Remakes of “Peter Pan” and “Pinocchio” will be Disney+ exclusives, bypassing theaters entirely. That’s a trend that’s likely to continue.
The reboot formula hasn’t always been a box-office success, but Disney is betting the nostalgia for some of its most beloved (or reviled) heroes and villains will attract new subscribers to the platform. Releasing some of these films, often with an additional fee, directly to Disney+ — now the most essential part of the House of Mouse — helps both maintain and grow subscriptions.
As for “Cruella,” that film too is just another example of Disney+ filling its content coffers, even though viewers have the option of seeing it in theaters.
It’s a strategy that Disney has used before.
While it could be argued that some of Disney’s other big brands like Star Wars and Marvel are better for the big screen than the small one, Disney’s live-action reboots can go either way. Some are huge hits, and some are misses.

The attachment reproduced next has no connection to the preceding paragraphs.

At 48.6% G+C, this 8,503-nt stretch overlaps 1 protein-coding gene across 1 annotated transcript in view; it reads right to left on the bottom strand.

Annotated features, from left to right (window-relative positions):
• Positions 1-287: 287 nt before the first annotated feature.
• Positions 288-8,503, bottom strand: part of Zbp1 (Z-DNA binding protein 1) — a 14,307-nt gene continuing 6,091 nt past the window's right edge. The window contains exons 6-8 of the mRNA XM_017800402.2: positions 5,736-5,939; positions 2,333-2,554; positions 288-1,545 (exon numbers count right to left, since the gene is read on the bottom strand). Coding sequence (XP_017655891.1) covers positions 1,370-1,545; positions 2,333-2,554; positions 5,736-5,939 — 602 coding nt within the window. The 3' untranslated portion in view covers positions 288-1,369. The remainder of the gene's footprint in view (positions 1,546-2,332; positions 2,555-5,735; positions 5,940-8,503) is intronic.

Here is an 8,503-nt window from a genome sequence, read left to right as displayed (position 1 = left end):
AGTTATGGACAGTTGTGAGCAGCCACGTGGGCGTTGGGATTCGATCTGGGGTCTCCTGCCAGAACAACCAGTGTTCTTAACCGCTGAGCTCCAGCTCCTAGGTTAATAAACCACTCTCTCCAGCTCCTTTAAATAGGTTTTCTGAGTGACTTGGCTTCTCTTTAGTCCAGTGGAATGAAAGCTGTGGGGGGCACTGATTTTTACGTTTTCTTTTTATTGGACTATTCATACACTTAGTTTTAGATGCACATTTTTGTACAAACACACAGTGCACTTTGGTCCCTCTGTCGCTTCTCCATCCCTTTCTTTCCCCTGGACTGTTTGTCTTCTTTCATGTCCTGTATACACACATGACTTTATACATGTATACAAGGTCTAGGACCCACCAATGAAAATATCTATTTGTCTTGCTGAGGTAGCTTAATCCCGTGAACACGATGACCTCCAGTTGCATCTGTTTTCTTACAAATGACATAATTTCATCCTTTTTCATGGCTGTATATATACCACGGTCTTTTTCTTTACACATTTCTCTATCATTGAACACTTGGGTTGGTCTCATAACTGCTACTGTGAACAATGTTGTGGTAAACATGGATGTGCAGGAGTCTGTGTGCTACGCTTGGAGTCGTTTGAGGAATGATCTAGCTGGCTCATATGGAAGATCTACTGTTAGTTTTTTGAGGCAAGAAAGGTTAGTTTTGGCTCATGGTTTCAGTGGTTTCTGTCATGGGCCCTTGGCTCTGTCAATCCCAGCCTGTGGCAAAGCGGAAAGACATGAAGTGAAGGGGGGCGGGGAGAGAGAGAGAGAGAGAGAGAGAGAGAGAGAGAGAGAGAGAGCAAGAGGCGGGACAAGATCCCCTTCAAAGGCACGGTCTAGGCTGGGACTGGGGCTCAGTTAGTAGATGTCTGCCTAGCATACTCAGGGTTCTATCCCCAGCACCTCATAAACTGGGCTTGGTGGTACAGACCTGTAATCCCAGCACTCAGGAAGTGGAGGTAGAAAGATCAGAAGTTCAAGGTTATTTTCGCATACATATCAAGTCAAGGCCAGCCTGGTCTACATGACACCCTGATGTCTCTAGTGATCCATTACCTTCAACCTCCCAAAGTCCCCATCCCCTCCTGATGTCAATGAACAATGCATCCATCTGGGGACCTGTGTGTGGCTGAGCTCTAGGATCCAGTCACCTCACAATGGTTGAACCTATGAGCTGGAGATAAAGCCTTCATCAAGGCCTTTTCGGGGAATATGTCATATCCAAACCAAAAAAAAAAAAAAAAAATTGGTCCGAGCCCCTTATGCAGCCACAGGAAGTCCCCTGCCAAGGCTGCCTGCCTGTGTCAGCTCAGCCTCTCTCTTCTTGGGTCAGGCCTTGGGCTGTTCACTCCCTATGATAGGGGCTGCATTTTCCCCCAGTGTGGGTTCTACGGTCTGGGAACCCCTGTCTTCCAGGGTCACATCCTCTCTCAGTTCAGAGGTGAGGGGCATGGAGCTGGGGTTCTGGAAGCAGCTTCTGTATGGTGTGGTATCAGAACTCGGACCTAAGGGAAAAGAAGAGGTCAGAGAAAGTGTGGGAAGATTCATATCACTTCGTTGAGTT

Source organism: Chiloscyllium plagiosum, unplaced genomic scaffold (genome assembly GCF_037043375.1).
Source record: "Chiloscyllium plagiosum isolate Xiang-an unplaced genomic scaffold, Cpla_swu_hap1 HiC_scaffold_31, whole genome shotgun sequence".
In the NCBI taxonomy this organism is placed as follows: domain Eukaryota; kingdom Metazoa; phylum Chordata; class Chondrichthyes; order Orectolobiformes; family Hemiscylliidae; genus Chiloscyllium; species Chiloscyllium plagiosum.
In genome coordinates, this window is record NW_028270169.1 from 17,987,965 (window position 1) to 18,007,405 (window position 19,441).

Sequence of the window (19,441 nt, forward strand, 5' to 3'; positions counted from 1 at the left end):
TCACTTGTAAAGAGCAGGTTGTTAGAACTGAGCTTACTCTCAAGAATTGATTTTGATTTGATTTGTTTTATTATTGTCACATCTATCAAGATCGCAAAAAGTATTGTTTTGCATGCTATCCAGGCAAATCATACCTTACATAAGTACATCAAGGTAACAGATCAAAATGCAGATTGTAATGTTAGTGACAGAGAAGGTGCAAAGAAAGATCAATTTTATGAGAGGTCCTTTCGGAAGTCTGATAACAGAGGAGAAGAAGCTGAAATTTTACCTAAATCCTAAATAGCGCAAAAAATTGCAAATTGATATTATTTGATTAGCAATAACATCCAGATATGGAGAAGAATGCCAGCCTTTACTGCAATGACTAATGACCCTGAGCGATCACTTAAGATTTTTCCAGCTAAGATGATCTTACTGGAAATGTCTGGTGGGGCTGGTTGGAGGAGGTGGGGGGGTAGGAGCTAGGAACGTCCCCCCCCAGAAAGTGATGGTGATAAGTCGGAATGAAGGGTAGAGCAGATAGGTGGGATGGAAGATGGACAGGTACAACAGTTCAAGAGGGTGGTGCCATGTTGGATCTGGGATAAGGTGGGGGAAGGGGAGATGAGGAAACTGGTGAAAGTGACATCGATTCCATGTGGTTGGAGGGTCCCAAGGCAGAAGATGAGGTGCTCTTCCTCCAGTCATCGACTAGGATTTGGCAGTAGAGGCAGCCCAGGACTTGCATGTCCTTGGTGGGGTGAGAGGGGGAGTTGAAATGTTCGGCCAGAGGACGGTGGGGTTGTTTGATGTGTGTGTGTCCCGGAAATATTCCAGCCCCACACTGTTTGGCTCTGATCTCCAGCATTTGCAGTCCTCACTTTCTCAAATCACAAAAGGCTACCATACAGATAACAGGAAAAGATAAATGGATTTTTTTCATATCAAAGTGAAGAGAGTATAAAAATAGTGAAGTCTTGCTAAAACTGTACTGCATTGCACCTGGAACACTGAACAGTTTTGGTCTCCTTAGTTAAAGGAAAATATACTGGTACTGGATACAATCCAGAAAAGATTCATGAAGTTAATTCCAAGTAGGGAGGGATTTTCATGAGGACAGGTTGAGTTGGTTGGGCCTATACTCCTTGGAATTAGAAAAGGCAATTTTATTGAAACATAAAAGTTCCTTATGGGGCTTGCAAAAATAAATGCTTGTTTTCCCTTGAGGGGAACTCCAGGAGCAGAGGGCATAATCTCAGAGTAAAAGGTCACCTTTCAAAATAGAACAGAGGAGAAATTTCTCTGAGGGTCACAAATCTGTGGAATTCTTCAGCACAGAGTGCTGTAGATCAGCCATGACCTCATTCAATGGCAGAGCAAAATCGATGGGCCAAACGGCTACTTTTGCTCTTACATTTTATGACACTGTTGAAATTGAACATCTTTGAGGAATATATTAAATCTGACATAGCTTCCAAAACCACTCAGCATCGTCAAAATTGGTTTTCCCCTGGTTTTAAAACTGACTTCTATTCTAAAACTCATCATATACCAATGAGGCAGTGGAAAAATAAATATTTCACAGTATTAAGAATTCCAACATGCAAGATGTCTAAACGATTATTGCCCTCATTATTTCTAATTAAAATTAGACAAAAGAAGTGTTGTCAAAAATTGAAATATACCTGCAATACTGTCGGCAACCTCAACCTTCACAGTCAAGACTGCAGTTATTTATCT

But as weird as it might sound, the brand’s uneven track record is precisely what makes it a great fit for Disney’s potential release strategy going forward.
It’s really about flexibility
Disney’s live-action brand has unquestionably had some big hits.
For example, 2019’s “The Lion King” made $1.6 billion, and 2017’s “Beauty and the Beast” made $1.2 billion. Others like “The Jungle Book” and “Aladdin” have also been blockbusters.
Yet in the streaming world, those numbers don’t really matter.
“It’s going to be dependent on what our slate of titles are and whether we think that we need to put something on the service for those particular guests, or whether this is something that we could use as another data point in our exploration of Premier Access,” he said.
Chapek added that it’s really about “flexibility.”
“We’re going to steer our decision-making over time,” he added. “given what information that we get from our guests and our subscriber base on what they prefer.”